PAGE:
Susan Silvester (1878-1968): Life and Labour

‘It is difficult for anyone who hasn’t gone through it to realise the desperate economy which had to be practised by labourers and their wives who were determined to do the best for their children’ (4).

It is clear at this point that labour consumed a lot of Susan’s early life as it was to keep herself and her family fed and clothed. Labour was not just a way to provide income for the Silvester family, but also to provide food such as the process of ‘gleaning’ (4), as I mentioned in my ‘Habits and Beliefs’ post. Susan’s father also ‘cultivated an allotment of a quarter of an acre’ (3), alongside his seventy hours a week, as a waggoner. Susan also mentions that ‘several times a year a pig would be killed’ and ‘eggs were always to be had from our own hens’ (3). Susan also notes how her mother worked in reusing anything she could, such as when ‘garments became worn the good parts were cut out and made into new articles’ (4). Her family could not have been more self-sufficient. Although her family were poor, the labour her parents put in meant that Susan and her three sisters never went hungry.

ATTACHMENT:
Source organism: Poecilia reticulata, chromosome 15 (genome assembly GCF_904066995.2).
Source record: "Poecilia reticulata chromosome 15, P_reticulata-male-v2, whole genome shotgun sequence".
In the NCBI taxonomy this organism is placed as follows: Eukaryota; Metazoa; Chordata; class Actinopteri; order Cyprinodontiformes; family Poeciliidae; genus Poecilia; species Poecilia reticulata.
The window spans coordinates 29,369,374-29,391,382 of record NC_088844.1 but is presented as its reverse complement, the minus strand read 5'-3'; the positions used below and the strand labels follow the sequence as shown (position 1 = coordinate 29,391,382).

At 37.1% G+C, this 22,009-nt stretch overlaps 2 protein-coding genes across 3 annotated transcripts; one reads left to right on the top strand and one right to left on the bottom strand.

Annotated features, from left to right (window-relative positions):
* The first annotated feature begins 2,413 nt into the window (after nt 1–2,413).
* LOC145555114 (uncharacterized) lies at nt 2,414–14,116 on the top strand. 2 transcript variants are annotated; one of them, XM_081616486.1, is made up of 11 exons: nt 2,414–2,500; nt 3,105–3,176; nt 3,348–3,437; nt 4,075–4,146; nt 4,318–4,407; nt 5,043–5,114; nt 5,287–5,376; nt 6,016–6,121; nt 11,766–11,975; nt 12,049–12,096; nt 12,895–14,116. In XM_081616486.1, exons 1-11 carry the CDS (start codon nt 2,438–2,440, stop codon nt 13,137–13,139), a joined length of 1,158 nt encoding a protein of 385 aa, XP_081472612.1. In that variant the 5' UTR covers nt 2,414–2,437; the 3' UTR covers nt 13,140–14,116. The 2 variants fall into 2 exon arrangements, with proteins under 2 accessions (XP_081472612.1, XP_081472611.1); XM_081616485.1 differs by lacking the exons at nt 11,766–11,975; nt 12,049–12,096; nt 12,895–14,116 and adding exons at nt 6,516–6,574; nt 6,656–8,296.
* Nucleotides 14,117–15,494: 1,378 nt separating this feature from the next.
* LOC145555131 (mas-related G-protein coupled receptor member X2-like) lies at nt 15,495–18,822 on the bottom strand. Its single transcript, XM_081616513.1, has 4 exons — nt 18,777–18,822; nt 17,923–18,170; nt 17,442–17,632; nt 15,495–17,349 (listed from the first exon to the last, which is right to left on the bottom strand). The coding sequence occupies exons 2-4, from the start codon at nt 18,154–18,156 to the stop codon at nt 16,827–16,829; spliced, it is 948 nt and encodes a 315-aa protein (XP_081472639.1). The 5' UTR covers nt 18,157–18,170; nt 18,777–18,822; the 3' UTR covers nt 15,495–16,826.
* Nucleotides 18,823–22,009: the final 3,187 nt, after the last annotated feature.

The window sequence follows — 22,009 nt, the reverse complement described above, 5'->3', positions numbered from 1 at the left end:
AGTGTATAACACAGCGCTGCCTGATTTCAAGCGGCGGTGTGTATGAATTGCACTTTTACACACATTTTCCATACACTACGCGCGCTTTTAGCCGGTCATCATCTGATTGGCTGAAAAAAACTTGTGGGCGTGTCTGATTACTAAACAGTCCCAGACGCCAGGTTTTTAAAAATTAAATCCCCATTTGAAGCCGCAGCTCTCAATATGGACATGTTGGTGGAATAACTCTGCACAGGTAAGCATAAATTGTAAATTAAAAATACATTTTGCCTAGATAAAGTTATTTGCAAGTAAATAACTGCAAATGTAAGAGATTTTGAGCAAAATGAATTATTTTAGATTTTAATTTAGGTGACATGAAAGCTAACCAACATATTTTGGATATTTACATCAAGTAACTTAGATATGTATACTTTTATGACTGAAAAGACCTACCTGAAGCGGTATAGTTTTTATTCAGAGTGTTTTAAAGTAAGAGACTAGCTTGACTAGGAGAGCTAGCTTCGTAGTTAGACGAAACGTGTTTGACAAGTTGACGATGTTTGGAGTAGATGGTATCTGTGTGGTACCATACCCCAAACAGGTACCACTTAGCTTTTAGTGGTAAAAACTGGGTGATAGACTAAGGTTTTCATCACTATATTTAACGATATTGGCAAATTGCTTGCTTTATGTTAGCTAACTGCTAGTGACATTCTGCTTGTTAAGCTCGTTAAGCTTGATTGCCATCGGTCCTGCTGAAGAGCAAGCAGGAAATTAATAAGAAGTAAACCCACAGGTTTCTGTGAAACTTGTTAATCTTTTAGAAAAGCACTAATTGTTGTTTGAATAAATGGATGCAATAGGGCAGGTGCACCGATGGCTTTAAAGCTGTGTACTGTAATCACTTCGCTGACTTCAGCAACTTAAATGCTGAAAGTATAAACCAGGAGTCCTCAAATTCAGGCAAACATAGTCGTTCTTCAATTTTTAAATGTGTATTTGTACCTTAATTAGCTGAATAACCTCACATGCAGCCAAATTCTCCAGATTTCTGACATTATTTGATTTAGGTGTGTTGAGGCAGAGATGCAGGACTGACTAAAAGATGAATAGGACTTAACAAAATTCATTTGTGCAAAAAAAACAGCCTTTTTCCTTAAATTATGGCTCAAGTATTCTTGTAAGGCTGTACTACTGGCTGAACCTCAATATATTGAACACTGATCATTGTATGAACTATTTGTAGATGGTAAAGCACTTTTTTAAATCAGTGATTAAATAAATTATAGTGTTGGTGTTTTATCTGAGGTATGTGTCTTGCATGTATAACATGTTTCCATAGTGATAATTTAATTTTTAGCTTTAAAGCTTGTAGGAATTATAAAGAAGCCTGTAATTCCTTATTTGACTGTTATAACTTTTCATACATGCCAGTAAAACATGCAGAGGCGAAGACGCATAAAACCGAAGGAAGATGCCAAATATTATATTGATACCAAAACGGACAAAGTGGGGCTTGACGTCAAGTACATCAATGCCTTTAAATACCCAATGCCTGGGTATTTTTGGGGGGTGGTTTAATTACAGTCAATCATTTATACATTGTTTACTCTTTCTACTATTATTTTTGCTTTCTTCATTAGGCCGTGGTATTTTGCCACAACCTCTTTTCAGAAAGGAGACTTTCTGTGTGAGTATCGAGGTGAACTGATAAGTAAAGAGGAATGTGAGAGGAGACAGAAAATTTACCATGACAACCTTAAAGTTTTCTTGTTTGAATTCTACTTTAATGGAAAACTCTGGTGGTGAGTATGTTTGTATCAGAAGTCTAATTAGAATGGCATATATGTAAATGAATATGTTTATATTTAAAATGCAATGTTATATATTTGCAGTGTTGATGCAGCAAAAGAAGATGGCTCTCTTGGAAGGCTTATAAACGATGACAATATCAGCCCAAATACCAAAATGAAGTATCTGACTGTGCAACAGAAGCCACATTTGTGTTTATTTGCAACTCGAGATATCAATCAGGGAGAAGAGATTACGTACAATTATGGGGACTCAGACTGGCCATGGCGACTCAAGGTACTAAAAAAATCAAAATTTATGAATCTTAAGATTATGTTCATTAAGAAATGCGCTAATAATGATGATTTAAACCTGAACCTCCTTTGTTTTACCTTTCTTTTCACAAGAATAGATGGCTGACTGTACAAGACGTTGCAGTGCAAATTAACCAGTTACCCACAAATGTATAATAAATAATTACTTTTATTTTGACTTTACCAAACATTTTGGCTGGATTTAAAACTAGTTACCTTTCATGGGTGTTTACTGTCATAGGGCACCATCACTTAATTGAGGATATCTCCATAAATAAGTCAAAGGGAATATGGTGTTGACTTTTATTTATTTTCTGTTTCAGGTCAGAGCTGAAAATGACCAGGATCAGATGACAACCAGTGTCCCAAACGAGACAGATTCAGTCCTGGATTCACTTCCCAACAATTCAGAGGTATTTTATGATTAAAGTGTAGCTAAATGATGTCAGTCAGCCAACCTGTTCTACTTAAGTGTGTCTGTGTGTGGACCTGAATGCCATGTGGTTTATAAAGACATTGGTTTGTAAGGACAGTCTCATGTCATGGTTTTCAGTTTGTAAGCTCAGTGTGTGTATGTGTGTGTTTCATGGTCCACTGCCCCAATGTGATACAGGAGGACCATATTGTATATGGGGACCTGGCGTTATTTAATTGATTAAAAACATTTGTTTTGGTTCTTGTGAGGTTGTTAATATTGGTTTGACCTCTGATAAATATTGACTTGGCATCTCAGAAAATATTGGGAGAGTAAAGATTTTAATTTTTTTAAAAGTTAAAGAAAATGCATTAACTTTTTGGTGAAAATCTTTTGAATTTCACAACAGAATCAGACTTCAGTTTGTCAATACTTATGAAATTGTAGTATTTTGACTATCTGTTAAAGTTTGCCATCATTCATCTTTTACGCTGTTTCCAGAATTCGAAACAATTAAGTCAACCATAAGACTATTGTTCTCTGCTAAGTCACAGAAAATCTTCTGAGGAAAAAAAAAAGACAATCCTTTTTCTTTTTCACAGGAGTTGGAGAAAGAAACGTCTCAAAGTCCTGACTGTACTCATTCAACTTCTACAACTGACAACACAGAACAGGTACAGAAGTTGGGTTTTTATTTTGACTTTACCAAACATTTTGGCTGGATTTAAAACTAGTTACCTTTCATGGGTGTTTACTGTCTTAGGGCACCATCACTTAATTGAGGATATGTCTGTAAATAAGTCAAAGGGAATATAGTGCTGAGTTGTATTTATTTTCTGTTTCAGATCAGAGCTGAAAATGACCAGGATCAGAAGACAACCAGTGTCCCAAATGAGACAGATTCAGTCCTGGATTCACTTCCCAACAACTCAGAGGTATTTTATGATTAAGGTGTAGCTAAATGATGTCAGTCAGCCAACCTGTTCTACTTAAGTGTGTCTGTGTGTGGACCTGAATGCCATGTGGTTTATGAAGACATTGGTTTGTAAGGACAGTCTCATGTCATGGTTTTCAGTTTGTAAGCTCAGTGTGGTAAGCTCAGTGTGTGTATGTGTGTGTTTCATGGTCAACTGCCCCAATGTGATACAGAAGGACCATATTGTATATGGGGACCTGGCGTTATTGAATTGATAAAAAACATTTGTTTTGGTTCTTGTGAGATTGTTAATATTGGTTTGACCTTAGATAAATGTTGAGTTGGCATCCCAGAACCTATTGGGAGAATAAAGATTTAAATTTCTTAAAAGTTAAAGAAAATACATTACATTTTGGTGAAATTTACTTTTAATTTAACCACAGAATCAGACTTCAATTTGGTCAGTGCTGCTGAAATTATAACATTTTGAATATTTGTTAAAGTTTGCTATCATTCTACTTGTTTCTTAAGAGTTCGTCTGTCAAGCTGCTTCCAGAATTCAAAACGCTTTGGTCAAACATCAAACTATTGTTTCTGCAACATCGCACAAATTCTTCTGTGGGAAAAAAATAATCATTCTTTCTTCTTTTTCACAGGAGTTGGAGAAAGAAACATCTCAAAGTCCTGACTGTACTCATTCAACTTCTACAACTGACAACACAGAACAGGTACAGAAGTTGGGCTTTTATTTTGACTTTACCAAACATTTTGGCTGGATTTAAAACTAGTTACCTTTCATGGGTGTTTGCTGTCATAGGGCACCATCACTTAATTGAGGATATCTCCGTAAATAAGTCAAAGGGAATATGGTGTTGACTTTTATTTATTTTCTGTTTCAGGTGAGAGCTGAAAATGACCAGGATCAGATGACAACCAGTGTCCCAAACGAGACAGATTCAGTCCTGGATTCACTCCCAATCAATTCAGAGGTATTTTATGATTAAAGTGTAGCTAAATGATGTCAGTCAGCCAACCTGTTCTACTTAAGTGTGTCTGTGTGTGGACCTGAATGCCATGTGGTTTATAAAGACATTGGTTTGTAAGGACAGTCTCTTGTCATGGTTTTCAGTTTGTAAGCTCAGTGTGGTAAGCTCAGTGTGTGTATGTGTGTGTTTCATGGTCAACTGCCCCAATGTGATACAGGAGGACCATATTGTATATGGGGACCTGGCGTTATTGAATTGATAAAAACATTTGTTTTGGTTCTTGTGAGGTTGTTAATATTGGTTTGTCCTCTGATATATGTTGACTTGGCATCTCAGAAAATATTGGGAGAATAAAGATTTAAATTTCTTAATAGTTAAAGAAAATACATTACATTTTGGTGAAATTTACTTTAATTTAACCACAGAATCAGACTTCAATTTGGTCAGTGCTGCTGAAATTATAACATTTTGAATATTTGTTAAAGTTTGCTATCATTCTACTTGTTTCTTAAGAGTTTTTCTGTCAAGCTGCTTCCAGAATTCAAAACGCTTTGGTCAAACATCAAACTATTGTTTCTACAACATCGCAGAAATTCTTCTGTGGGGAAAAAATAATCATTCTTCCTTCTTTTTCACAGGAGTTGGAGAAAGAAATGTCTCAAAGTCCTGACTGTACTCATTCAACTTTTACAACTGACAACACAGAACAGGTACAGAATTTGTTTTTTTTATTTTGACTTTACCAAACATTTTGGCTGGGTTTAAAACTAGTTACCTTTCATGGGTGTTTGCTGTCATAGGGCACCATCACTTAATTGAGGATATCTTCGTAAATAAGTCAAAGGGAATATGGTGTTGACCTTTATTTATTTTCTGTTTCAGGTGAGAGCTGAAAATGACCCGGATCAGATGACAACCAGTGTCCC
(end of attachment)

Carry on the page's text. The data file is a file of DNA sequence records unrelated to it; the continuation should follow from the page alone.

Susan herself made a ‘twopence and a piece of pastry’ (13) for a morning’s work of scrubbing floors in the village shop, when she was still at school. Even in her childhood Susan was working to provide herself with food. Although this is commendable, part of me cannot help but feel somewhat sorry for her as she goes on to mention ‘it was understood that as soon as girls in working class families left school they would go out to service… you just seemed to belong to the people you worked for and you did whatever they wanted’ (13). It seems somewhat exploitative but Susan shows no grief regarding this intense approach to labour, possibly because it was the norm for her class.